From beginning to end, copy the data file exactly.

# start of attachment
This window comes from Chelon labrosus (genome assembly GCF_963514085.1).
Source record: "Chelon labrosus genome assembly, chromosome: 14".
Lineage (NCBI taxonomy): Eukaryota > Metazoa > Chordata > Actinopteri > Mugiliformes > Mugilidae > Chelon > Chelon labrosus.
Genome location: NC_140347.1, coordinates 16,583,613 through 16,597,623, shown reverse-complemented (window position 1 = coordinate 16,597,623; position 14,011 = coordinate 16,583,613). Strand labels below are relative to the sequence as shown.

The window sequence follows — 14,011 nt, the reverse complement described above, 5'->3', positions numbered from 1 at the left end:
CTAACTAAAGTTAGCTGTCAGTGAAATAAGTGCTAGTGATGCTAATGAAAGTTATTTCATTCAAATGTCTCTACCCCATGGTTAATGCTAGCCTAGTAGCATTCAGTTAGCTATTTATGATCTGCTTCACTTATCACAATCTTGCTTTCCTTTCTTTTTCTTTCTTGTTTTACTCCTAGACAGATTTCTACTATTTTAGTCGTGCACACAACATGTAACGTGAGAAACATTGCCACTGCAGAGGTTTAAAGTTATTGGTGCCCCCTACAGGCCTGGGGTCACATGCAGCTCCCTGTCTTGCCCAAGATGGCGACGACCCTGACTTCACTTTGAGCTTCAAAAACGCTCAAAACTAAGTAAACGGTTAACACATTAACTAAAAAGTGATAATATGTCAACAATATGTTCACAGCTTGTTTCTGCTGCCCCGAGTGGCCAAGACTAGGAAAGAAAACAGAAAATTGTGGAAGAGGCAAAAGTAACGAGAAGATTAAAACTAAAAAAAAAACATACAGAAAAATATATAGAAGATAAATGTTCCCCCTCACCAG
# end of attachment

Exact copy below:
This window comes from Chelon labrosus (genome assembly GCF_963514085.1).
Source record: "Chelon labrosus genome assembly, chromosome: 14".
Lineage (NCBI taxonomy): Eukaryota > Metazoa > Chordata > Actinopteri > Mugiliformes > Mugilidae > Chelon > Chelon labrosus.
Genome location: NC_140347.1, coordinates 16,583,613 through 16,597,623, shown reverse-complemented (window position 1 = coordinate 16,597,623; position 14,011 = coordinate 16,583,613). Strand labels below are relative to the sequence as shown.

The window sequence follows — 14,011 nt, the reverse complement described above, 5'->3', positions numbered from 1 at the left end:
CTAACTAAAGTTAGCTGTCAGTGAAATAAGTGCTAGTGATGCTAATGAAAGTTATTTCATTCAAATGTCTCTACCCCATGGTTAATGCTAGCCTAGTAGCATTCAGTTAGCTATTTATGATCTGCTTCACTTATCACAATCTTGCTTTCCTTTCTTTTTCTTTCTTGTTTTACTCCTAGACAGATTTCTACTATTTTAGTCGTGCACACAACATGTAACGTGAGAAACATTGCCACTGCAGAGGTTTAAAGTTATTGGTGCCCCCTACAGGCCTGGGGTCACATGCAGCTCCCTGTCTTGCCCAAGATGGCGACGACCCTGACTTCACTTTGAGCTTCAAAAACGCTCAAAACTAAGTAAACGGTTAACACATTAACTAAAAAGTGATAATATGTCAACAATATGTTCACAGCTTGTTTCTGCTGCCCCGAGTGGCCAAGACTAGGAAAGAAAACAGAAAATTGTGGAAGAGGCAAAAGTAACGAGAAGATTAAAACTAAAAAAAAAACATACAGAAAAATATATAGAAGATAAATGTTCCCCCTCACCAG